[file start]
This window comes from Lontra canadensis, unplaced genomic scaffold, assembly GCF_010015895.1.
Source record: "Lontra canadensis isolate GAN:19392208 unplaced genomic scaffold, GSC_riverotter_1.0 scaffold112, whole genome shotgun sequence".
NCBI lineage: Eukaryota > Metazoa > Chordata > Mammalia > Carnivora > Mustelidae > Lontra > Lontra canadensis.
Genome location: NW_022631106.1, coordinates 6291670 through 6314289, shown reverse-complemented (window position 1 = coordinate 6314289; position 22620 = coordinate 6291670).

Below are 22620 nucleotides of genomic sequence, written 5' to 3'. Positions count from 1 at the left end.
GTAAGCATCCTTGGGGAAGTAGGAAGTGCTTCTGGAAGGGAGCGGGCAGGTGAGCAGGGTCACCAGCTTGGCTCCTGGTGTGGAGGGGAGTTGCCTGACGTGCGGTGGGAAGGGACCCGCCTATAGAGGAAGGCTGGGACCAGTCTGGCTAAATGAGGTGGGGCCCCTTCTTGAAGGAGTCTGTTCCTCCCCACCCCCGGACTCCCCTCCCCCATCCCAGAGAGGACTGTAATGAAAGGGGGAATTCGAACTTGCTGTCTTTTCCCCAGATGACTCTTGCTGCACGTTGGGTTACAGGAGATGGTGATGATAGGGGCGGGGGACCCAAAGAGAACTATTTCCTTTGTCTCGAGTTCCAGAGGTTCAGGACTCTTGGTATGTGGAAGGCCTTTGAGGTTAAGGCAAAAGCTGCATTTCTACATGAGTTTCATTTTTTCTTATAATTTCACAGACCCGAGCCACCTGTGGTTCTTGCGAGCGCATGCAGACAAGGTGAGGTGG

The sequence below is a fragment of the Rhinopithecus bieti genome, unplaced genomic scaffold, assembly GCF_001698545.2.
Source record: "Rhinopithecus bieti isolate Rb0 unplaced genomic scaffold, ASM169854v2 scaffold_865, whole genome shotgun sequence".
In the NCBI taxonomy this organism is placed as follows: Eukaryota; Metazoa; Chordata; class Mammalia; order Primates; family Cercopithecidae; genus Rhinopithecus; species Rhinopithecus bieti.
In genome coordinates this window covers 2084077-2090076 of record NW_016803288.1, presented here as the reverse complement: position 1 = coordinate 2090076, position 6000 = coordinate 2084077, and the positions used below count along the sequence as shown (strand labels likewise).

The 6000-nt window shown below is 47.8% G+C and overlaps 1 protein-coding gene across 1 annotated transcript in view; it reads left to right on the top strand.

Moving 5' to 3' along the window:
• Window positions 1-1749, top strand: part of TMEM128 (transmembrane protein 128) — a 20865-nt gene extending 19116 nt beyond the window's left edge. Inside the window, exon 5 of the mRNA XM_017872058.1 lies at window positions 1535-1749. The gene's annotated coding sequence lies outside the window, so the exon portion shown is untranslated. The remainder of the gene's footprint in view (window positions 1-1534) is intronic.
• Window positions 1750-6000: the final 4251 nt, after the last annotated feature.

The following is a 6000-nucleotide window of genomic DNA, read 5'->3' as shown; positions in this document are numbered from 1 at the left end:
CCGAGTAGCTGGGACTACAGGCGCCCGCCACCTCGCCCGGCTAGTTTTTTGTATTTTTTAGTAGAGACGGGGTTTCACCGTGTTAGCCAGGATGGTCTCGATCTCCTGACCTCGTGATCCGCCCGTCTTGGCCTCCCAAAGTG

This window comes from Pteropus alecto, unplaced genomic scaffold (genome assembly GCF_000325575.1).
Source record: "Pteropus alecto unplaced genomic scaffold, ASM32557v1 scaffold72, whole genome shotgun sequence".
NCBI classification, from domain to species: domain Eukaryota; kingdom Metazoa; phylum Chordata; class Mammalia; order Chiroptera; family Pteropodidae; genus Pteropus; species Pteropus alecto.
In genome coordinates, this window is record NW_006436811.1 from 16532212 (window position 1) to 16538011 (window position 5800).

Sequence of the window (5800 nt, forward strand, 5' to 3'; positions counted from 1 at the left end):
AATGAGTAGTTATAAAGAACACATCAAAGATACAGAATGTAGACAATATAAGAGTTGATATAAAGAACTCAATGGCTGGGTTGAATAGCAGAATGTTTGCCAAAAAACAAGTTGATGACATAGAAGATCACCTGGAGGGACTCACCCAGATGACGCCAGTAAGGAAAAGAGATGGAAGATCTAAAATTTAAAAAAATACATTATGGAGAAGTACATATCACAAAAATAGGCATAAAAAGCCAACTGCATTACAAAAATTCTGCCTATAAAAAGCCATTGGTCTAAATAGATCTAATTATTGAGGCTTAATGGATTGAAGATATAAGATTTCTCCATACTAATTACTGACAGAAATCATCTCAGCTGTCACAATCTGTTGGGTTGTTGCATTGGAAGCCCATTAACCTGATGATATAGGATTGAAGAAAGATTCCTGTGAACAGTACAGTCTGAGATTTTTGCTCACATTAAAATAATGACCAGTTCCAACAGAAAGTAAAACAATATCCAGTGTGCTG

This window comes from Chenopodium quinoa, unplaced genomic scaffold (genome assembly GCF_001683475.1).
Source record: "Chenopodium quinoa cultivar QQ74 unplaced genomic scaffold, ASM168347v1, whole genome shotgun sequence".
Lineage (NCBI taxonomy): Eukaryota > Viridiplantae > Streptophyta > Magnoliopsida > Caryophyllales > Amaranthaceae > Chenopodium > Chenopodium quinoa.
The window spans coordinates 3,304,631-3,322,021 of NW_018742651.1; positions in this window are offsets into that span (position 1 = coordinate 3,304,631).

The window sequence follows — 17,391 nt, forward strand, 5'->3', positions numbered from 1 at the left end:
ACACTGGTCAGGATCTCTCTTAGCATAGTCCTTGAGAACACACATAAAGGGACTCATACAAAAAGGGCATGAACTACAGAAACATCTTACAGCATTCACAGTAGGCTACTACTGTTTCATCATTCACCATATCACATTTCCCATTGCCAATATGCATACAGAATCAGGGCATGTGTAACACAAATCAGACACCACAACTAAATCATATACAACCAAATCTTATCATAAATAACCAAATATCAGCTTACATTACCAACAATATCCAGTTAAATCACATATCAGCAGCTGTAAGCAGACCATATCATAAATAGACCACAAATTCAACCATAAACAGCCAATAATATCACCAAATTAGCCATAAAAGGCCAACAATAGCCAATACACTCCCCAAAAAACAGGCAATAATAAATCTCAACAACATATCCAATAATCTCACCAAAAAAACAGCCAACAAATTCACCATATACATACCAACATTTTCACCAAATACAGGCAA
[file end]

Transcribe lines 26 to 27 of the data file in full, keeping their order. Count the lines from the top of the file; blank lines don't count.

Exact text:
The window spans coordinates 3,304,631-3,322,021 of NW_018742651.1; positions in this window are offsets into that span (position 1 = coordinate 3,304,631).

The window sequence follows — 17,391 nt, forward strand, 5'->3', positions numbered from 1 at the left end: